Screens are no longer indulgences or luxuries in society; they are tools.

As we are (slowly) learning to help kids master these tools, we are also learning that hyper-restricting screen time may not always be beneficial for kids.

Foregoing screen content restrictions, however, is an entirely different beast.

While we want to help kids grow their muscles of self-regulation, we also want to guide them with rapt attention and discretion. And if anything calls for our attention and discretion, it’s the content our kids are consuming daily.

What is active vs. passive screen time?

There are two main categories of screen content: active screen time and passive screen time.

Active screen time is like kids’ putting money in their brain bank.

It’s when they game, play, and learn while being engaged in cognitive tasks that require problem-solving skills, critical thinking skills, and their own imaginative flair.

Think “creative mode” on video games, or interactive educational videos.

Passive screen time, however, is like brain candy: tasty at first, but over time, prone to rot.

Think mindless television or Youtube videos. It’s the sit-on-the-couch-for-six-hours-and-binge-Netflix mentality. It’s an instant-gratification tool that kids reach for when they’re bored – and until they can learn to self-regulate, it can be incredibly dangerous.

But what are the actual effects of active vs. passive screen time?

How does passive screen time affect kids?

You may be familiar with the havoc that too much mindless entertainment wreaks on our minds.

It makes us feel irritable, cybersick, and fatigued. It leaves us feeling unfulfilled, restless, and anxious. Long-term reliance on passive screen time can even lead to deep-rooted feelings of meaninglessness known as ennui.

Basically, passive screen time causes that sluggish state of monotony where we kinda-sorta become dead to the world.

Excessive passive screen time can, of course, lead to physical decline, because it encourages a sedentary lifestyle. Studies show that this heightens the risk of diabetes, heart disease, high blood pressure, and more.

Passive screen time can also negatively impact crucial components of kids’ development, such as emotional regulation, communication skills, and attention span.

Don’t worry – allowing your kid to watch Peppa Pig isn’t going to rot their brain. Passive screen time can actually be beneficial, in the sense that it helps kids learn about the world around them and discover what they’re curious about.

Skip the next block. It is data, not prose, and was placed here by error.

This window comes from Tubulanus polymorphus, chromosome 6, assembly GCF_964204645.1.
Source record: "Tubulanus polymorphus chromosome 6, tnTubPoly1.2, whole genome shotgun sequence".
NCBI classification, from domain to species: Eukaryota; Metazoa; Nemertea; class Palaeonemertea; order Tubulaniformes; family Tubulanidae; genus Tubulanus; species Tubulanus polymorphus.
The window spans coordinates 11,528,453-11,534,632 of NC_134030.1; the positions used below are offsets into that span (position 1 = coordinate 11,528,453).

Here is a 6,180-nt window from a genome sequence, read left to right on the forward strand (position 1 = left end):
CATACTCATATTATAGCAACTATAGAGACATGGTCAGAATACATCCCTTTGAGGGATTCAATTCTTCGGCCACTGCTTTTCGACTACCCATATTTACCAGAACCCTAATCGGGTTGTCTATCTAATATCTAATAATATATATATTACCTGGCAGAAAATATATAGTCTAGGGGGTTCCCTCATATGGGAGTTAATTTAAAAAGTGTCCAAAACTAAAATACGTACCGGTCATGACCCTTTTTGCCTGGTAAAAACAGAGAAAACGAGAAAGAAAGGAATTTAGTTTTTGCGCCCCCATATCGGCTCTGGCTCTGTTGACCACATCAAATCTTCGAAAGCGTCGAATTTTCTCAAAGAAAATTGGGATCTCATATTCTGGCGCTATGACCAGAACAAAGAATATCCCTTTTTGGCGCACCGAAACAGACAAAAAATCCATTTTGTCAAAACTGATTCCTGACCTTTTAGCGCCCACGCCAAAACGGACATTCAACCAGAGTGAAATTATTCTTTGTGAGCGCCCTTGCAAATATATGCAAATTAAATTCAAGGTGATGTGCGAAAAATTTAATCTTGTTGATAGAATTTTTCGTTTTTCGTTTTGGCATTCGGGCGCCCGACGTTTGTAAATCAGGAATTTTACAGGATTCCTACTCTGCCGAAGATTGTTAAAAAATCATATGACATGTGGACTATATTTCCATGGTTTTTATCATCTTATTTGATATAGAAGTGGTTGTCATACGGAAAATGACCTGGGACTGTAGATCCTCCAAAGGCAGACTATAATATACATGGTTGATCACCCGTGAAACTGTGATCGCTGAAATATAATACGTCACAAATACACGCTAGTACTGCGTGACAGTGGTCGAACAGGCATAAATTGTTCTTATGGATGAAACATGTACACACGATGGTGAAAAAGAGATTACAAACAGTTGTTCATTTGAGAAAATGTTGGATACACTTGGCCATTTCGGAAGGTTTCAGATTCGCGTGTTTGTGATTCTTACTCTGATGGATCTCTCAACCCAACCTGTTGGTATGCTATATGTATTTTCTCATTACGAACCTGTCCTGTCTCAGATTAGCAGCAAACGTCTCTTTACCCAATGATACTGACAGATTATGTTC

That’s the phenomenon of television: it feels like a portal to different realities that all mirror our own. It gives kids access to worlds they cannot access within the walls of their home. This can spark their imagination, creativity, and play circuit.

But at its core, that’s the power of storytelling at work – not the big screen in the living room.

When kids spend long hours immersed in mindless, passive entertainment, the results are only downhill from there. It’s similar to an adult watching Netflix. Every now and then, watching Netflix is a real treat. It’s a fun social activity that sparks conversation and stretches your imagination. But when the remote becomes the only thing we reach for in our spare time, it begins to control us.

Overall, passive screen time is spoon-fed stimulation that encourages intellectual laziness and dissociation because it requires zero cognitive engagement.

Active screen time, on the other hand, can accomplish the opposite.

How does active screen time affect kids?

At its core, active screen time requires engagement, whether physical or cognitive.

Active screen time is when kids are deliberately putting in effort to achieve a task or goal.

Video games, for instance, are scientifically proven to enhance overall cognitive performance. They can improve attention, reaction time, creativity, and logic. They boast emotional, social, and motivational benefits. They’ve even been prescribed as therapy or rehabilitation.

Bader Chaarani, PhD, the lead author of a positive video-game study in children, said:

Any physical activity is preferable over any screen time, but video gaming may be better than TV watching, for example. TV watching is considered a passive activity, while video gaming is more active and it may have some cognitive benefits for children.

On the topic of video games, clinical psychologist and video game researcher, Anthony Bean, PhD, also said:

You can engage in different worlds, you can problem solve, and you can try different things. It’s a great tool to be used if used appropriately.

To be used inappropriately, of course, is for kids to play violent games that expose them to age-inappropriate themes and may trigger their own sense of aggression.

There is a long-standing fear that all video games enhance violence in kids – however, symptoms of violence and aggression have been linked to violent video games (such as Call of Duty or Grand Theft Auto), not video games in general.

Nonviolent video games, such as Minecraft or Mario Kart, rely more on creative, collaborative avenues (that have nothing to do with guns and killing).

But video games aren’t the only source of active screen time.